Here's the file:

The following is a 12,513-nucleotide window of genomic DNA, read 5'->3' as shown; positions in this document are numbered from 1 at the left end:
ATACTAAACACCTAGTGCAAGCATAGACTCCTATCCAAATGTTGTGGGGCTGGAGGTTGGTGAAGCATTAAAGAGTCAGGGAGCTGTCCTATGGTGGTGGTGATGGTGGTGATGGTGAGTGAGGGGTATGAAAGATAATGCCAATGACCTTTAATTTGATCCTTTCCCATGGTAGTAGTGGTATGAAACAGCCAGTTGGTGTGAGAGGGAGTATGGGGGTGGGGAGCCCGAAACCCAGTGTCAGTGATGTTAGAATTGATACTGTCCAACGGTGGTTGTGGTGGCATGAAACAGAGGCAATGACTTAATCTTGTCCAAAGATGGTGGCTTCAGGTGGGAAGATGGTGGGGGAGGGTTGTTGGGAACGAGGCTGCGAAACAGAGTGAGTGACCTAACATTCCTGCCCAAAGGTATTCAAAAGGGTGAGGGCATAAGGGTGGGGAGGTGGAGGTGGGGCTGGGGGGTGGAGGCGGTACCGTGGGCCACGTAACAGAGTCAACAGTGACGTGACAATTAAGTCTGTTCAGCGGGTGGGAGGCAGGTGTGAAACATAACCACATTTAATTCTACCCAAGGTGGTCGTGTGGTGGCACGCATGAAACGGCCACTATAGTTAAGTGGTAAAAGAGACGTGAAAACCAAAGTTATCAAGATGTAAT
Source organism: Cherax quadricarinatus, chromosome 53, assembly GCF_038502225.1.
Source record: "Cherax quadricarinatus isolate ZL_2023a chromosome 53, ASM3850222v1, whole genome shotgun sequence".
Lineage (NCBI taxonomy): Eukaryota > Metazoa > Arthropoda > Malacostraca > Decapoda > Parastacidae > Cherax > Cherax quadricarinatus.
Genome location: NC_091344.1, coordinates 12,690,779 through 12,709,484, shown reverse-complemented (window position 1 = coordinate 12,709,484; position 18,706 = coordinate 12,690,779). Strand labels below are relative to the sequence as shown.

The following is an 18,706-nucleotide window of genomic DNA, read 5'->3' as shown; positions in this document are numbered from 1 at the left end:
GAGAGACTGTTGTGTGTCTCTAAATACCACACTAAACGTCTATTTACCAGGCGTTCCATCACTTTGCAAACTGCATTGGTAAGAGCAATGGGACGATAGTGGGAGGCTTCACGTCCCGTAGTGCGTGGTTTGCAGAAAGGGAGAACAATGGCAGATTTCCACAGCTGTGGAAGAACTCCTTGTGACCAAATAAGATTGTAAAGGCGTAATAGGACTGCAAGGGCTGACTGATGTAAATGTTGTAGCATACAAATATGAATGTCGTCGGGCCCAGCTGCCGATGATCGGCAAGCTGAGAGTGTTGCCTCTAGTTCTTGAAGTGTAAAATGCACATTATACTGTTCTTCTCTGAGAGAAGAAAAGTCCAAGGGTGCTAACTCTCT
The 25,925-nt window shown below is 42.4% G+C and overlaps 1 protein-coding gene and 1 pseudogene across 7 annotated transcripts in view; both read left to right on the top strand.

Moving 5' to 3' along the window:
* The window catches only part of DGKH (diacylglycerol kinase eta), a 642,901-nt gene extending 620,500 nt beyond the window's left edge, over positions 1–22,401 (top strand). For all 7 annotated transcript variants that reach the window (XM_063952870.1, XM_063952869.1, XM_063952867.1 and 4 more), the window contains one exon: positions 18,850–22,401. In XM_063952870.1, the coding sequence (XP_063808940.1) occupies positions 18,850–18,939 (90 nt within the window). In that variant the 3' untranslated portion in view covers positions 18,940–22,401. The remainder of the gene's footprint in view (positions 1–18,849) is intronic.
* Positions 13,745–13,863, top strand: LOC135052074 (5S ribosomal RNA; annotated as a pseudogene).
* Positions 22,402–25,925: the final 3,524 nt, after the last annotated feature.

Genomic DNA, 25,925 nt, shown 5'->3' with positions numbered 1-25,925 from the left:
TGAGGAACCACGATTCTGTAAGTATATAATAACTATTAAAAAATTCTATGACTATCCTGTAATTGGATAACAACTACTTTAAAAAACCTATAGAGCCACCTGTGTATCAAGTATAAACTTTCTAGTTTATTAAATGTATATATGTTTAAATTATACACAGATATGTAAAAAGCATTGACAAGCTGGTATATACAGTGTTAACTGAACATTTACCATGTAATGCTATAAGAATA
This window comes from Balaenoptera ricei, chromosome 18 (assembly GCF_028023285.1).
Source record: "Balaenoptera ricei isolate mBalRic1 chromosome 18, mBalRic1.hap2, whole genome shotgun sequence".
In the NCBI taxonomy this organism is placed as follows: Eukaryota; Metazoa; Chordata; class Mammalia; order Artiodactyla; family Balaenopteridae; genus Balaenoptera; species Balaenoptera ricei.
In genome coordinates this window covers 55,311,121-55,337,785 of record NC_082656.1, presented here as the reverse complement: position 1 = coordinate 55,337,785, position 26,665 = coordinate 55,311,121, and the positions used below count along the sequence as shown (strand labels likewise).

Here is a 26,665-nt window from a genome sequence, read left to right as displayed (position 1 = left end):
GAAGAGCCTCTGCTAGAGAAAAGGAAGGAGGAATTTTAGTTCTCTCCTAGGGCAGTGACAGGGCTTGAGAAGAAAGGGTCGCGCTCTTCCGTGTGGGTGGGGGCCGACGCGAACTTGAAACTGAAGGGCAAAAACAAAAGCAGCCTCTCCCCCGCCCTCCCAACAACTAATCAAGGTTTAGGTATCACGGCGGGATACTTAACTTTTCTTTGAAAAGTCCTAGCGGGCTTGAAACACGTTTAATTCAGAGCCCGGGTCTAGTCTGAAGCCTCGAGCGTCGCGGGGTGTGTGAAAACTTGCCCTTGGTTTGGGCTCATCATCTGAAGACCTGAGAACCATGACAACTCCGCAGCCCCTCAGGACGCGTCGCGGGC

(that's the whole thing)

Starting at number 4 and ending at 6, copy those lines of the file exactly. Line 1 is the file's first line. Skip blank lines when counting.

Source record: "Cherax quadricarinatus isolate ZL_2023a chromosome 53, ASM3850222v1, whole genome shotgun sequence".
Lineage (NCBI taxonomy): Eukaryota > Metazoa > Arthropoda > Malacostraca > Decapoda > Parastacidae > Cherax > Cherax quadricarinatus.
Genome location: NC_091344.1, coordinates 12,690,779 through 12,709,484, shown reverse-complemented (window position 1 = coordinate 12,709,484; position 18,706 = coordinate 12,690,779). Strand labels below are relative to the sequence as shown.